And is aioli really just a fancy word for mayonnaise?
Aioli has popped up on fancy (and not-quite-so-fancy) restaurant menus more and more. And while most people compare aioli to mayonnaise, that's not exactly what this zesty condiment is. So what is aioli—and how can you make it and use it to elevate your own home cooking? Here's the scoop on this stellar sauce.
What Is Aioli?
Aioli may give off fancy vibes, but it's really just a very simple emulsified sauce. Traditionally, aioli is made from only two ingredients whipped together—mashed garlic and olive oil. Done right, it creates a rich, thickened sauce that's been a staple of Mediterranean cooking.
Fun fact: Like many great sauces, the origins of aioli have been traced back to France, and the Provence region in particular. And its name basically means garlic and oil.
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But as with many basic sauces, there's lots of room for creativity when you're making your own aioli, and people have been adding raw egg yolks to create an extra-creamy mouth feel, lemon or vinegar to punch up the flavor, mustard to add flavor and help the sauce take shape, and of course, different herbs and spices to dress it up even more.
Is Aioli Just Mayonnaise?
Mayonnaise is made by whipping together olive oil and egg yolks—so aioli is kind of like its garlicky cousin. Since egg yolks are a common aioli add-in, it's no surprise that many chefs are calling their mayonnaise sauces and spreads aioli instead.
And in fact, our garlic aioli recipe actually uses mayonnaise as a starting point. All you do is add in garlic, lemon juice, and paprika to give it that aioli flavor. (Another benefit to using store-bought mayonnaise as an aioli building block—it doesn't require using raw egg yolks, so it helps you reduce the risk of causing a food-borne illness.)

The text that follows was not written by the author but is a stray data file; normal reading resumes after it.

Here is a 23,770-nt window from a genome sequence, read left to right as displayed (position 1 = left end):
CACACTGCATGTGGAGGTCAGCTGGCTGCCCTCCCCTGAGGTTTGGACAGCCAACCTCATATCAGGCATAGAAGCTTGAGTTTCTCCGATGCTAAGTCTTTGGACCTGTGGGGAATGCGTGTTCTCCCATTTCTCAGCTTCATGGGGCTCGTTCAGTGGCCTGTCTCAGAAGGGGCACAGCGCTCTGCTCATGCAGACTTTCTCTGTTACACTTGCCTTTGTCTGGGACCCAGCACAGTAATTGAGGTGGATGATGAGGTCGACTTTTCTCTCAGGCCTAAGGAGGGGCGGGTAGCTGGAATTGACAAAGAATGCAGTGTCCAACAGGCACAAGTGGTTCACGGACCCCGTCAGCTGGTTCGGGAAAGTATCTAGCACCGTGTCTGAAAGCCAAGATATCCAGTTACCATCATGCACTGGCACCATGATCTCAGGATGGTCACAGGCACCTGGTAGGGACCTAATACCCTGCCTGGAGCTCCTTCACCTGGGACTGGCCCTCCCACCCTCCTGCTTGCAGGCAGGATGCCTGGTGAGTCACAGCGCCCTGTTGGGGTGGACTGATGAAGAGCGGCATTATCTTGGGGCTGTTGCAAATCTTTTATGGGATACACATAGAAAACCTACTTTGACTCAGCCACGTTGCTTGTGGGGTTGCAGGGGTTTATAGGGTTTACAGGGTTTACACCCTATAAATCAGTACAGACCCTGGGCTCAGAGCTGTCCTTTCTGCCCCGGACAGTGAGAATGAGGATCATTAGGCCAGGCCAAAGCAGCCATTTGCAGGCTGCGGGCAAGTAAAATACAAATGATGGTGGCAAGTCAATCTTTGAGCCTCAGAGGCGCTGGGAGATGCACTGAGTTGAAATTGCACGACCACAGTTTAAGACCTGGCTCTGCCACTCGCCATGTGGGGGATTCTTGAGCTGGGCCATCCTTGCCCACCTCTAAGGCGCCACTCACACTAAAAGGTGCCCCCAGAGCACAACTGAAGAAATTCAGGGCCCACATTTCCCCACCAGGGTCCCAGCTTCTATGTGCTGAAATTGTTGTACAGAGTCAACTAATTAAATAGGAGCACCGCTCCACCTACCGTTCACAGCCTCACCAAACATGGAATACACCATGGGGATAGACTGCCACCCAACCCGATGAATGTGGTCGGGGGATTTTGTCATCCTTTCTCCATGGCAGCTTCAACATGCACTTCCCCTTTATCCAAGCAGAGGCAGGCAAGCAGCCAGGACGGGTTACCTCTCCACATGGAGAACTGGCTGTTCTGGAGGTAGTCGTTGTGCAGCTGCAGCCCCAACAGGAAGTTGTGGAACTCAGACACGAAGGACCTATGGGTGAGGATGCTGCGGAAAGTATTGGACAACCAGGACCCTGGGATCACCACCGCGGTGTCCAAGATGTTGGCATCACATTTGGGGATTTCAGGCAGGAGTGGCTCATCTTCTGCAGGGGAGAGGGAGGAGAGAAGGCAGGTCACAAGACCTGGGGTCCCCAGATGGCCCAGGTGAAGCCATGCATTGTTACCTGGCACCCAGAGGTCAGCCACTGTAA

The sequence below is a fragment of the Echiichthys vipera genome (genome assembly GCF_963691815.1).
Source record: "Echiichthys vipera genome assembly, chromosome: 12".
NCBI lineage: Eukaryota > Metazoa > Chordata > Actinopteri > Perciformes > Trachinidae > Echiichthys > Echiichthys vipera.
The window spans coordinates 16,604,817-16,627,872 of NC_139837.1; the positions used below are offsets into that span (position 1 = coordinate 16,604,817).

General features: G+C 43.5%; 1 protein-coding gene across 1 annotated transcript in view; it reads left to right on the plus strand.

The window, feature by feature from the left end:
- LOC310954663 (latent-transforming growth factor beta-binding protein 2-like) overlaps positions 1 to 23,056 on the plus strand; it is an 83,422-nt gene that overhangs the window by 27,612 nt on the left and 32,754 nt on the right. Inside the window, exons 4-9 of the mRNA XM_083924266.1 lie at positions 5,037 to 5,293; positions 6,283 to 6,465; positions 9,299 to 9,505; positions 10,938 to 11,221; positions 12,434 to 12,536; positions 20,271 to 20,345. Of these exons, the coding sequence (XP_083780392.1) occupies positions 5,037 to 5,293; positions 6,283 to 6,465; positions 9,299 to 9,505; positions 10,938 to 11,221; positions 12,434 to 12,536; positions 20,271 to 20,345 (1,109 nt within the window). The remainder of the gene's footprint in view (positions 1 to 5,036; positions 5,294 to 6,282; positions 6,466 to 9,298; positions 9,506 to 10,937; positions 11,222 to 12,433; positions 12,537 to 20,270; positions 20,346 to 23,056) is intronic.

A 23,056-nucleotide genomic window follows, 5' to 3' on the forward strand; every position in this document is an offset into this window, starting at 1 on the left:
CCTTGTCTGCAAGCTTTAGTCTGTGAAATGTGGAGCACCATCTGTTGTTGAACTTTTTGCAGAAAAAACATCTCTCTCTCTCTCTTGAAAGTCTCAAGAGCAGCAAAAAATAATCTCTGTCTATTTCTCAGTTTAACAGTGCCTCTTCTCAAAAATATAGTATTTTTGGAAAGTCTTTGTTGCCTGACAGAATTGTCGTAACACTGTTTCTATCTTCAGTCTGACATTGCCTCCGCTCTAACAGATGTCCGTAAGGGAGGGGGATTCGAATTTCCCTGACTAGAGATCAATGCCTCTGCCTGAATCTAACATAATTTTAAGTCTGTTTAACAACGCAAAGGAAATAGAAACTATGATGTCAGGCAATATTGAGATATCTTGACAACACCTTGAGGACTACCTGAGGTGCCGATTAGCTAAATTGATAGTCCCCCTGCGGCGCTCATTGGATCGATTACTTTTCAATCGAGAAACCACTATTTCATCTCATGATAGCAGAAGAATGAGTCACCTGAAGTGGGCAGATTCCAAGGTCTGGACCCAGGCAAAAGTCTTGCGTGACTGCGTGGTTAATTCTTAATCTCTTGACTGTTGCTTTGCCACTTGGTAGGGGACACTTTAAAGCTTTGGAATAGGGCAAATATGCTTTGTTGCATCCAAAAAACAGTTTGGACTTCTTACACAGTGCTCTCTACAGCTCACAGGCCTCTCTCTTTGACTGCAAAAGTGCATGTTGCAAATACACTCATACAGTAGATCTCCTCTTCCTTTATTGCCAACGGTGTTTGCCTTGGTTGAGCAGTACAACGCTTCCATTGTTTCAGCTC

How to Make Aioli at Home
Aioli is relatively simple to make completely from scratch. The biggest challenge (as with most emulsified sauces) is to mix it just long enough to get the olive oil and other ingredients to meld together, without mixing it so much that it "breaks" and separates.
You can make aioli in a blender, but using a whisk can help you avoid the overmixing that will break your aioli.
Start by whisking together a couple of egg yolks, a mashed garlic clove, and a tablespoon of lemon juice. Add in a half-cup of oil while you're whisking. Start by dripping it in slowly, making sure each addition of oil is fully incorporated before you add in more. As the sauce starts to take shape, you can drizzle in the oil more quickly. Once the aioli is nice and creamy, add in salt, pepper, and any herbs or spices you'd like to include.
How to Use Aioli in Your Recipes
Aioli can be used pretty much anywhere where you'd use mayonnaise. It'll punch up sandwiches, salads (think potato salad, macaroni salad, and tuna or chicken salad), veggies, potatoes, or meat.
We kick the aioli up with sriracha for everything salmon skewers, add it to a Spanish omelet (Spain is also home to some of the earliest versions of aioli!), or do it up European style as a dipping sauce for fries.
This tasty smoked sardine toast recipe calls for lemon-garlic mayo, which is basically aioli with a less fancy name. So go ahead and call it aioli to add that extra touch of gourmet panache.
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